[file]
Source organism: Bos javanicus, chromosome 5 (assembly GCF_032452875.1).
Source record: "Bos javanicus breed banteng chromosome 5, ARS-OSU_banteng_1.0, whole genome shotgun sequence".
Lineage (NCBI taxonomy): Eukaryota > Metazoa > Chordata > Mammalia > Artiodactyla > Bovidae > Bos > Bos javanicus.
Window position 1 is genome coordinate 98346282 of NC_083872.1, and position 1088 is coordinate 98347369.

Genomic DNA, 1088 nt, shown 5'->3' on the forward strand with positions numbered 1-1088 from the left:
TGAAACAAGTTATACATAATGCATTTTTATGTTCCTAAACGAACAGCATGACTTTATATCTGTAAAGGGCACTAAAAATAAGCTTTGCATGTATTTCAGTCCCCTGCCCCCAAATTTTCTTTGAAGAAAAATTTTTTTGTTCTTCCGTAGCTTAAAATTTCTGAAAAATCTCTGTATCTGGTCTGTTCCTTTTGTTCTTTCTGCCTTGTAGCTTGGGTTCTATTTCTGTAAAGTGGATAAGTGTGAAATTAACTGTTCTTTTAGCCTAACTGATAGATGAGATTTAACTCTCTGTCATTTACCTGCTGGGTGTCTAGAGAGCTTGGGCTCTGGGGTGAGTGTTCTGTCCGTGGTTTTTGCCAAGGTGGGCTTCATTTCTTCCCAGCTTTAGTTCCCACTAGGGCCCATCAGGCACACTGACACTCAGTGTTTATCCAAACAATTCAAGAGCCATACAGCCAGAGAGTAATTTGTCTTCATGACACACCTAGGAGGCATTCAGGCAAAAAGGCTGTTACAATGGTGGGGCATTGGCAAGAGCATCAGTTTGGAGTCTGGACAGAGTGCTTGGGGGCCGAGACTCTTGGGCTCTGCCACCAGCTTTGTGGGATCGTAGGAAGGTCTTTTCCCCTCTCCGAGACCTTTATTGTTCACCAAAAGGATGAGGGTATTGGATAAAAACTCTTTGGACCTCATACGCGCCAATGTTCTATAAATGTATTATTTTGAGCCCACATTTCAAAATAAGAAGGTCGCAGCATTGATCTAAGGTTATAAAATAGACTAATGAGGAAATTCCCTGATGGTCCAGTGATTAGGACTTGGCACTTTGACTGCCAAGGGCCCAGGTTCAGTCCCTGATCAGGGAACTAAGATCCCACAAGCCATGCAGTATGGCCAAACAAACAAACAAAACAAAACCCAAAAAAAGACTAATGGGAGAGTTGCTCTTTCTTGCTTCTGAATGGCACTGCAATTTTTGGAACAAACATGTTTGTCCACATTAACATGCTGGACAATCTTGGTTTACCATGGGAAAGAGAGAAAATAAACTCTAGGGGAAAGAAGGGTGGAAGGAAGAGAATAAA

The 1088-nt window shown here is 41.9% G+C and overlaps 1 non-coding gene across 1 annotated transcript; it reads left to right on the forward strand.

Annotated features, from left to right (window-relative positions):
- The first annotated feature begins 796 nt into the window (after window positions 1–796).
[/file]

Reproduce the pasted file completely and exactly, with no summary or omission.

Source organism: Bos javanicus, chromosome 5 (assembly GCF_032452875.1).
Source record: "Bos javanicus breed banteng chromosome 5, ARS-OSU_banteng_1.0, whole genome shotgun sequence".
Lineage (NCBI taxonomy): Eukaryota > Metazoa > Chordata > Mammalia > Artiodactyla > Bovidae > Bos > Bos javanicus.
Window position 1 is genome coordinate 98346282 of NC_083872.1, and position 1088 is coordinate 98347369.

Genomic DNA, 1088 nt, shown 5'->3' on the forward strand with positions numbered 1-1088 from the left:
TGAAACAAGTTATACATAATGCATTTTTATGTTCCTAAACGAACAGCATGACTTTATATCTGTAAAGGGCACTAAAAATAAGCTTTGCATGTATTTCAGTCCCCTGCCCCCAAATTTTCTTTGAAGAAAAATTTTTTTGTTCTTCCGTAGCTTAAAATTTCTGAAAAATCTCTGTATCTGGTCTGTTCCTTTTGTTCTTTCTGCCTTGTAGCTTGGGTTCTATTTCTGTAAAGTGGATAAGTGTGAAATTAACTGTTCTTTTAGCCTAACTGATAGATGAGATTTAACTCTCTGTCATTTACCTGCTGGGTGTCTAGAGAGCTTGGGCTCTGGGGTGAGTGTTCTGTCCGTGGTTTTTGCCAAGGTGGGCTTCATTTCTTCCCAGCTTTAGTTCCCACTAGGGCCCATCAGGCACACTGACACTCAGTGTTTATCCAAACAATTCAAGAGCCATACAGCCAGAGAGTAATTTGTCTTCATGACACACCTAGGAGGCATTCAGGCAAAAAGGCTGTTACAATGGTGGGGCATTGGCAAGAGCATCAGTTTGGAGTCTGGACAGAGTGCTTGGGGGCCGAGACTCTTGGGCTCTGCCACCAGCTTTGTGGGATCGTAGGAAGGTCTTTTCCCCTCTCCGAGACCTTTATTGTTCACCAAAAGGATGAGGGTATTGGATAAAAACTCTTTGGACCTCATACGCGCCAATGTTCTATAAATGTATTATTTTGAGCCCACATTTCAAAATAAGAAGGTCGCAGCATTGATCTAAGGTTATAAAATAGACTAATGAGGAAATTCCCTGATGGTCCAGTGATTAGGACTTGGCACTTTGACTGCCAAGGGCCCAGGTTCAGTCCCTGATCAGGGAACTAAGATCCCACAAGCCATGCAGTATGGCCAAACAAACAAACAAAACAAAACCCAAAAAAAGACTAATGGGAGAGTTGCTCTTTCTTGCTTCTGAATGGCACTGCAATTTTTGGAACAAACATGTTTGTCCACATTAACATGCTGGACAATCTTGGTTTACCATGGGAAAGAGAGAAAATAAACTCTAGGGGAAAGAAGGGTGGAAGGAAGAGAATAAA

The 1088-nt window shown here is 41.9% G+C and overlaps 1 non-coding gene across 1 annotated transcript; it reads left to right on the forward strand.

Annotated features, from left to right (window-relative positions):
- The first annotated feature begins 796 nt into the window (after window positions 1–796).